Subscribers Only Content Area
[Log      [Learn

Home New Movies All Movies New Videos All Videos DVD Search

(About Our Ads)


(2001) (Michael Douglas, Brittany Murphy) (R)

Length Screen Format(s) Languages Subtitles Sound Sides
113 minutes Letterbox (2.35:1)
16x9 - Widescreen
English Dolby Digital 5.1


Beyond director Gary Fleder and cinematographer Amir Mokri using a slew of varying color palettes (ranging from green to blue to yellow) in attempts to induce certain reactions from viewers, a few digital artifacts, and moments where the contrast appears set a bit high, the picture here looks rather good. Notwithstanding the above, color reproduction and black levels are both solid, while the image is consistently sharp. Regarding the audio - available in both DTS & Dolby Digital - it includes a good and often loud action/thriller score from composer Marsh Isham, as well as a bevy of various sound effects. From an explosion to some collapsing ground (both with good and deep bass response) and all sorts of direct and ambient surround and spatial effects, the audio track is both quite busy and rather effective.
  • Scene selection/Jump to any scene.
  • Running audio commentary by director Gary Fleder.
  • Scene Specific commentaries by Michael Douglas, Sean Bean, Famke Janssen, Brittany Murphy and Oliver Platt (2 scenes each).

    Cinema Master Class Pre-Production:
  • Screen Test: Brittany Murphy (6+ minutes).
  • Storyboard to Scene Comparisons (for 2 scenes).
  • Producing Workshop with the Kopelsons - 7+ minute segment with the producers discussing their jobs.

    Cinema Master Class Production:
  • You Are There - Behind the Scenes looks at three scenes.
  • Screening Room Dailies: Aggie Escapes - Watch the scene from 9 different angles and then watch the completed scene.
  • Set Tour with Production Designer Nelson Coates (5+ minutes).

    Cinema Master Class Post-Production:
  • Conversation with director Gary Fleder (6+ minutes).
  • Thriller Themes - 5+ minute segment about that.
  • Inside a Scene: Trench Sequence - 1+ minute look at the sequence from storyboard to final footage.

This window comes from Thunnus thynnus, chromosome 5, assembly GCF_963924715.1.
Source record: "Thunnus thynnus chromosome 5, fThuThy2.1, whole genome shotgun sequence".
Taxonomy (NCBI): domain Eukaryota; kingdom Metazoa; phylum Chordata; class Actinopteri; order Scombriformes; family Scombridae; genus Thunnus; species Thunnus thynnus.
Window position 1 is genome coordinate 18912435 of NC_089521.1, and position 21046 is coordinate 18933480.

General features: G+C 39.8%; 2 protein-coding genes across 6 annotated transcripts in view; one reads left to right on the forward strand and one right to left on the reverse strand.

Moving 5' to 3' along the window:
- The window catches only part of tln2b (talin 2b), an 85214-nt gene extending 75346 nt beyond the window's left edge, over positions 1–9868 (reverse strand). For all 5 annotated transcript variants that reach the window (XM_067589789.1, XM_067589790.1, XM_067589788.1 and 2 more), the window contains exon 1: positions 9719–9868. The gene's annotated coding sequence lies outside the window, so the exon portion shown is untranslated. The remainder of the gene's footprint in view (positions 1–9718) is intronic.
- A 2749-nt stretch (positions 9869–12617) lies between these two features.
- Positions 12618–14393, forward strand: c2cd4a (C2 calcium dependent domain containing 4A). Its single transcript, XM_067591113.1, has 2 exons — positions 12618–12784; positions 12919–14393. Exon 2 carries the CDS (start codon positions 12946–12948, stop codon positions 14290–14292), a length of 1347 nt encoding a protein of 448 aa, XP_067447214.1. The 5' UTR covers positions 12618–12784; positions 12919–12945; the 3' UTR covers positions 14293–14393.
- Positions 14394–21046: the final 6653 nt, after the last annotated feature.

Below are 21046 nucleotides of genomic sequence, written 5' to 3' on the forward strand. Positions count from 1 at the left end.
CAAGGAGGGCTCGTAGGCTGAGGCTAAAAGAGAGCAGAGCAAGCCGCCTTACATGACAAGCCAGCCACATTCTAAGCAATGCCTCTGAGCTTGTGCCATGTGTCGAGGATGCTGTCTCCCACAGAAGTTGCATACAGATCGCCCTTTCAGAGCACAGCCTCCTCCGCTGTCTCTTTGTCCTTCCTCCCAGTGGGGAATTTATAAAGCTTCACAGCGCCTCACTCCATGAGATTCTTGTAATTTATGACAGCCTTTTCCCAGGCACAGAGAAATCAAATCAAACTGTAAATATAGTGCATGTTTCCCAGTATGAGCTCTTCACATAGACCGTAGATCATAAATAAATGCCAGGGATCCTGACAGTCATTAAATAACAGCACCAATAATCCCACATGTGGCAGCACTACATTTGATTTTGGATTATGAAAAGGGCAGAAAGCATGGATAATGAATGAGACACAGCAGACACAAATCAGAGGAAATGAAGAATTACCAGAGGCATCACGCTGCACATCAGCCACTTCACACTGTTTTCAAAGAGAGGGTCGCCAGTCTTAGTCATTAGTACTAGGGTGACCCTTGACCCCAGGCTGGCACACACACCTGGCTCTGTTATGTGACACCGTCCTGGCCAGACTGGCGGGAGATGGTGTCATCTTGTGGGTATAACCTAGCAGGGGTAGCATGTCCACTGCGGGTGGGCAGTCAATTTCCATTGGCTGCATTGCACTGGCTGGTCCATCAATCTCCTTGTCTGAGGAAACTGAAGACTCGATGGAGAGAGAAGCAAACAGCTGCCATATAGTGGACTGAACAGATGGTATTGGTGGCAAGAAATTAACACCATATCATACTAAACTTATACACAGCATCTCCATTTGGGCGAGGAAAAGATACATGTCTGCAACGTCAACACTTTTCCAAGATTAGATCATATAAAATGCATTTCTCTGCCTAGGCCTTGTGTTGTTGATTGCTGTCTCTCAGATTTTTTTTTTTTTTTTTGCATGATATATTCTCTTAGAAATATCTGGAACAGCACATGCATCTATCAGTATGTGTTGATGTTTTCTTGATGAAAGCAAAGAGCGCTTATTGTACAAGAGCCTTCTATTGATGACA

• 3 Deleted Scenes.
  • Making of Featurette - 7+ minute look at the film's production, including clips from it, behind the scenes footage and various interviews.
  • Vital Statistics - Bios for select cast and crew members.
  • Trailer for "Wall Street."
    The Rolling Stones used to sing - and probably still do - "Time is on my side, yes it is." Funny thing, that temporal quality. Sometimes it is on our side and we cherish what amount we have of it. In other instances, though, it's not as user friendly as it slips by or there simply isn't enough of it in any given twenty-four hour period.

    In the movies, time is often used as a plot element where one or more characters must race against the clock to stop a marriage, score the winning basket or do something related to a nefarious plot in a certain amount of time before something bad is going to happen

    That's the case in "Don't Say A Word," a would-be suspense thriller that follows in a long line of movies such as "Nick of Time," "Outbreak" and any number of others where time is as much of an antagonistic force as the flesh and blood villains. Here, a character has less than twelve hours to get a mentally unstable young woman to cough up a six-digit number lest his young daughter be offed by some kidnapers.

    That's a decent, if familiar sounding setup, and the premise is intriguing and engaging as it generates all sorts of questions on the viewer's part. They include ones regarding the importance of the number, why the kidnappers want it, and whether the holder really is mentally ill or is just faking it and if so, why. Then there's the whole question revolving around the 5 P.M. deadline. Why isn't it 6 or even midnight? Are the villains in a hurry to get on the road so that they can beat rush hour traffic?